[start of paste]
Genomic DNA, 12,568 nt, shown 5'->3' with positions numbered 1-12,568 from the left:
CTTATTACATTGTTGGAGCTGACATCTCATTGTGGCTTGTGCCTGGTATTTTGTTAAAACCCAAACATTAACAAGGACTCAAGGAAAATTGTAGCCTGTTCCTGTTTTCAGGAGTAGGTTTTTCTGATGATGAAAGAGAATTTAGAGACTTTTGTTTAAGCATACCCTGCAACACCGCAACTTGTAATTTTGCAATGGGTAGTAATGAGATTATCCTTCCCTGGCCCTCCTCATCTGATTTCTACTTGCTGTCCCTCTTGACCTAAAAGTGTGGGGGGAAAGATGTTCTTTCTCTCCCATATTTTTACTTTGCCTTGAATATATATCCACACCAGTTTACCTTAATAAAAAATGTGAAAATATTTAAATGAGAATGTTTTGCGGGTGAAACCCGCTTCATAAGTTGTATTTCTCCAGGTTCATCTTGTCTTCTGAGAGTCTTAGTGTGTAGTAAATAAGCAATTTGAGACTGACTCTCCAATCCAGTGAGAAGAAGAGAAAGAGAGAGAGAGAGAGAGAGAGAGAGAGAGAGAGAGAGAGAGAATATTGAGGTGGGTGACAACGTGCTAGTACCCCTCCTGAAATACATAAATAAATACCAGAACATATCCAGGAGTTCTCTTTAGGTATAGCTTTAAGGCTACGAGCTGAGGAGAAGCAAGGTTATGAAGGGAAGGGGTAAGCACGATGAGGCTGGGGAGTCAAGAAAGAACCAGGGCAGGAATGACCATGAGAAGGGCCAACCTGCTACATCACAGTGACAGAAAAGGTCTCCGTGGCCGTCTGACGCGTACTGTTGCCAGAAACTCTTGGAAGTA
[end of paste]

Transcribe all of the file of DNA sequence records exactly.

Genomic DNA, 12,568 nt, shown 5'->3' with positions numbered 1-12,568 from the left:
CTTATTACATTGTTGGAGCTGACATCTCATTGTGGCTTGTGCCTGGTATTTTGTTAAAACCCAAACATTAACAAGGACTCAAGGAAAATTGTAGCCTGTTCCTGTTTTCAGGAGTAGGTTTTTCTGATGATGAAAGAGAATTTAGAGACTTTTGTTTAAGCATACCCTGCAACACCGCAACTTGTAATTTTGCAATGGGTAGTAATGAGATTATCCTTCCCTGGCCCTCCTCATCTGATTTCTACTTGCTGTCCCTCTTGACCTAAAAGTGTGGGGGGAAAGATGTTCTTTCTCTCCCATATTTTTACTTTGCCTTGAATATATATCCACACCAGTTTACCTTAATAAAAAATGTGAAAATATTTAAATGAGAATGTTTTGCGGGTGAAACCCGCTTCATAAGTTGTATTTCTCCAGGTTCATCTTGTCTTCTGAGAGTCTTAGTGTGTAGTAAATAAGCAATTTGAGACTGACTCTCCAATCCAGTGAGAAGAAGAGAAAGAGAGAGAGAGAGAGAGAGAGAGAGAGAGAGAGAGAGAGAGAATATTGAGGTGGGTGACAACGTGCTAGTACCCCTCCTGAAATACATAAATAAATACCAGAACATATCCAGGAGTTCTCTTTAGGTATAGCTTTAAGGCTACGAGCTGAGGAGAAGCAAGGTTATGAAGGGAAGGGGTAAGCACGATGAGGCTGGGGAGTCAAGAAAGAACCAGGGCAGGAATGACCATGAGAAGGGCCAACCTGCTACATCACAGTGACAGAAAAGGTCTCCGTGGCCGTCTGACGCGTACTGTTGCCAGAAACTCTTGGAAGTA